Before closing, I'd mention that their collective performance in my classroom has improved considerable since their first day back in January. Not only did they pass my class, a notable accomplishment in itself, but they have impacted students in a positive manner. This group of rabblerousers has the opportunity to turn their lives around, provided they are truly serious about identifying personal goals and making decisions in an adult manner. Time will tell, but at least I was able to nudge a stone previously unturned.

Saturday, January 13, 2018

Freshman Insight As Only Freshmen Would See It

During the last day of regularly scheduled classes I always ask those freshmen in Global Studies to share insight on ways to make improvements to my class. This last semester I asked another rather simple question in hopes of scratching the surface of better understanding how young minds look at their first year of high school. The question was as follows: “In one sentence, what is the hardest thing about high school?” Their responses were both refreshing and honest in nature. I did not make changes to grammar, spelling, or punctuation as they provoke added intrigue on my part. Enjoy…...

  • The hardest thing about school is test. I’m not a well studier and that really effects my grade.
  • To me there is nothing to hard about school.
  • Navigating all the construction. Not being shy around other people. Participating.
  • Waking up to going to school.
  • Hardest thing about school is not being in control and waking up for it.
  • Getting things done on time and getting up early because I procrasente and have insomia
  • Getting up and learning things you feel will be no importance in your life/career
  • Amount of homework w/being involved & sports to you’re well rounded for college
  • The hardest thing to me are the tests because I can’t remember sertin things about classes.
  • The hardest thing is making sure I maintain the 4.0 GPA like I want. Sometimes the work can be so overwhelming that I can’t do the work but I push through it and try my hardest.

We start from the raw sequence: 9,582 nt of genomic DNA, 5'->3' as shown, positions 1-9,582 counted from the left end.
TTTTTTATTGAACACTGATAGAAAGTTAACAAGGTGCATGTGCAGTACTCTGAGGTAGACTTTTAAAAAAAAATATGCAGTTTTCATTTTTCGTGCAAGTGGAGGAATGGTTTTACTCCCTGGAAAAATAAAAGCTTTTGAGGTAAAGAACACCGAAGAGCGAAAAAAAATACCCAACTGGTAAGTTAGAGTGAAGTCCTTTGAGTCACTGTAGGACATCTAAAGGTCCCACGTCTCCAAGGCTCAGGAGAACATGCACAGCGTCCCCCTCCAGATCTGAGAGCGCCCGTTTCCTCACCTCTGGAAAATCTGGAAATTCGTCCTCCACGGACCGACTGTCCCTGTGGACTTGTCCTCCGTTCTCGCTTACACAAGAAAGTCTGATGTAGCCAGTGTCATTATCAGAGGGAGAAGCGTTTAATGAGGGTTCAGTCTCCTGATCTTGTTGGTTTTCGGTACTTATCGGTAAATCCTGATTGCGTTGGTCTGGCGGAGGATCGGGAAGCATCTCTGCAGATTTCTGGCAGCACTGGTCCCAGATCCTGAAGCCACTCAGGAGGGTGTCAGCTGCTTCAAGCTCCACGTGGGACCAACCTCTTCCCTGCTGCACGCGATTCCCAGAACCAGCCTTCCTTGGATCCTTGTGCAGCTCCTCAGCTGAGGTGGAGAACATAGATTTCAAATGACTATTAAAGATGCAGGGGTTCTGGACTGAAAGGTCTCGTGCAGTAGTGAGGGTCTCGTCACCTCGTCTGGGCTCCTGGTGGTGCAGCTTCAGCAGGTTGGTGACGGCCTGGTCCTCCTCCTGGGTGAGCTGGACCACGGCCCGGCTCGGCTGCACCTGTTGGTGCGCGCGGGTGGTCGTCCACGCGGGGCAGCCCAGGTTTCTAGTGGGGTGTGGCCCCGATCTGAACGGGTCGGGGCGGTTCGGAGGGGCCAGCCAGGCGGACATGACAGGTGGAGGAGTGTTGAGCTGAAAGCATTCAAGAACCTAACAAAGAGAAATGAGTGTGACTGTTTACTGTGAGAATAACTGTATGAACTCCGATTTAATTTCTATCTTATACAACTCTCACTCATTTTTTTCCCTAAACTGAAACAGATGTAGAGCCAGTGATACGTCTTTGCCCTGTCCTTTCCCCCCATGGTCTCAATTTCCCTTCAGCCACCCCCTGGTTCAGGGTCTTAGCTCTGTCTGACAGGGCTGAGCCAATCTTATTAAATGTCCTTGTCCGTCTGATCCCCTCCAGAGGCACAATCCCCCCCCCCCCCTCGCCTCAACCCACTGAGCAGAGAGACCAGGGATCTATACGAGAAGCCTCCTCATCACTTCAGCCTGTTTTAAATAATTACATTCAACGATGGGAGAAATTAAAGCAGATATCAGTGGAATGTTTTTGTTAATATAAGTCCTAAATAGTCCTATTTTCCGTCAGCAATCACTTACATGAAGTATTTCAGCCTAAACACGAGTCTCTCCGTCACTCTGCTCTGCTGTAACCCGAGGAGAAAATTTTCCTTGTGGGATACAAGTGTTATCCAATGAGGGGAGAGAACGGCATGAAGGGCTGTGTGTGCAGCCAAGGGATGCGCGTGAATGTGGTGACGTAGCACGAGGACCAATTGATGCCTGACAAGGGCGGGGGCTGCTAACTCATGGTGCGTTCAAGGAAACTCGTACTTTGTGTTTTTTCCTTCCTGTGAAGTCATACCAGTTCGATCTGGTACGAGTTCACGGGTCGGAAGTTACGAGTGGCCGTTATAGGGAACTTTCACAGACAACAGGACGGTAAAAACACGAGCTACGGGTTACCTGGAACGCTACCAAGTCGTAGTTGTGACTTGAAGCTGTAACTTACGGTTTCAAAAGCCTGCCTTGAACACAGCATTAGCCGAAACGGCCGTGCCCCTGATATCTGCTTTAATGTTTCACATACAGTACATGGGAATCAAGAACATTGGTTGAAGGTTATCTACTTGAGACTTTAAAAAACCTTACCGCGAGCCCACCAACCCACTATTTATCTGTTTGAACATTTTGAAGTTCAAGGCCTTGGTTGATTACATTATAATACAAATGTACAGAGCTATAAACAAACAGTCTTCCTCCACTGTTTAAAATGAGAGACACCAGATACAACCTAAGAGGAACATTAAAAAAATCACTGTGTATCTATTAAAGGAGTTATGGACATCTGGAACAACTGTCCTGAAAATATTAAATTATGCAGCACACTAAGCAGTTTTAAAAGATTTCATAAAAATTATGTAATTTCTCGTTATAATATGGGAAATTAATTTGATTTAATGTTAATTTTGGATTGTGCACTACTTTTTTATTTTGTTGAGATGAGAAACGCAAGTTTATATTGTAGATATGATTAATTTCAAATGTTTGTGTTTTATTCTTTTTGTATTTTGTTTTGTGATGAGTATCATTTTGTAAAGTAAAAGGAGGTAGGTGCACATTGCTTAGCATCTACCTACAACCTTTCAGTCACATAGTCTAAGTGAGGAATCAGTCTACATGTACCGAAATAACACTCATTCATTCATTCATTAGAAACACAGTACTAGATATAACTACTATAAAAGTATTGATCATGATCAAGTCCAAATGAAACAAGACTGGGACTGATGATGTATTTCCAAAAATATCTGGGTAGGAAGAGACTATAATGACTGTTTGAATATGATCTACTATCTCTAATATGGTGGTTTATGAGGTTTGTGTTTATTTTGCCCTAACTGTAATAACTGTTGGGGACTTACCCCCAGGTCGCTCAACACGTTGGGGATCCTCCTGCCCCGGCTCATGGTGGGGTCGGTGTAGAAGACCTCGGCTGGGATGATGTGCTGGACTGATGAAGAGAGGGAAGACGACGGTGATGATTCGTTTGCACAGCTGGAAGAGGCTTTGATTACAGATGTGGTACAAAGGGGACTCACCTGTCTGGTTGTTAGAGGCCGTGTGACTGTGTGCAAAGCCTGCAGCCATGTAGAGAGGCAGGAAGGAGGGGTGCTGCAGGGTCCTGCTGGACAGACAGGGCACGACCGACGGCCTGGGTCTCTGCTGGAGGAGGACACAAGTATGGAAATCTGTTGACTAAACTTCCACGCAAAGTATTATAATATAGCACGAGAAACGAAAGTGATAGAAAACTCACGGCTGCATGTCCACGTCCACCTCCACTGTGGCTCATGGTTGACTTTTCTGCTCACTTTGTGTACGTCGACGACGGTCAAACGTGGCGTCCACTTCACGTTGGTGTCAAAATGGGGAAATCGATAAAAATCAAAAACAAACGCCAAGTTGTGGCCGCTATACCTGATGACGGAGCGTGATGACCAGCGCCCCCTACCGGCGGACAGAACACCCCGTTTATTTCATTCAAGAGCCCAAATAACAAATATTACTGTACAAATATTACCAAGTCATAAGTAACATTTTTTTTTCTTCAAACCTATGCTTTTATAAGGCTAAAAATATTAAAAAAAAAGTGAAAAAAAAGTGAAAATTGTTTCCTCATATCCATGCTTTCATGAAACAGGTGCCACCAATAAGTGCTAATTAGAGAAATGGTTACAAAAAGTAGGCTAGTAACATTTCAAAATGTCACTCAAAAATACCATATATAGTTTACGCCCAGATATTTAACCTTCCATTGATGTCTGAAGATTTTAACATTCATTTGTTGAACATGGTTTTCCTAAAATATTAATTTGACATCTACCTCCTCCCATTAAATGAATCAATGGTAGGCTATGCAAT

• The hardest thing about school is learning different ways in each class like listening in English, reading in Global Studies & watching/doing in Geometry
  • The hardest thing about school is dealing with the stresses it brings.
  • Proboly, waking up and being here and getting homework done on time.
  • The hardest thing about school is how there is always alot of homework.
  • Hardest Thing: over-commit myself. Say I can do too much and end up very stressed because I’m not the best in something.
  • The hardest part is waking up and having to memorize things fast.
  • The hardest thing about school is the pressure put on you to do your very best.
  • The hardest thing about school is the homework.
  • The work
  • The hardest thing about school is homework, tests, and getting good grades.
  • The hardest thing about school is dealing with the people in it.
  • The hardest thing about school for me is procrastination and dealing with people.
  • 8th hour regardless of the class it’s always boring
  • The homework piling up and sometime the teachers don’t explain it well.
  • Hardest thing about school is turning work in on time especially with other classes to do work for. Also, I don’t have many friends anymore.
  • The hardest part about school is being comitted and motivated.
  • Hardest thing is not having fun or interesting classes.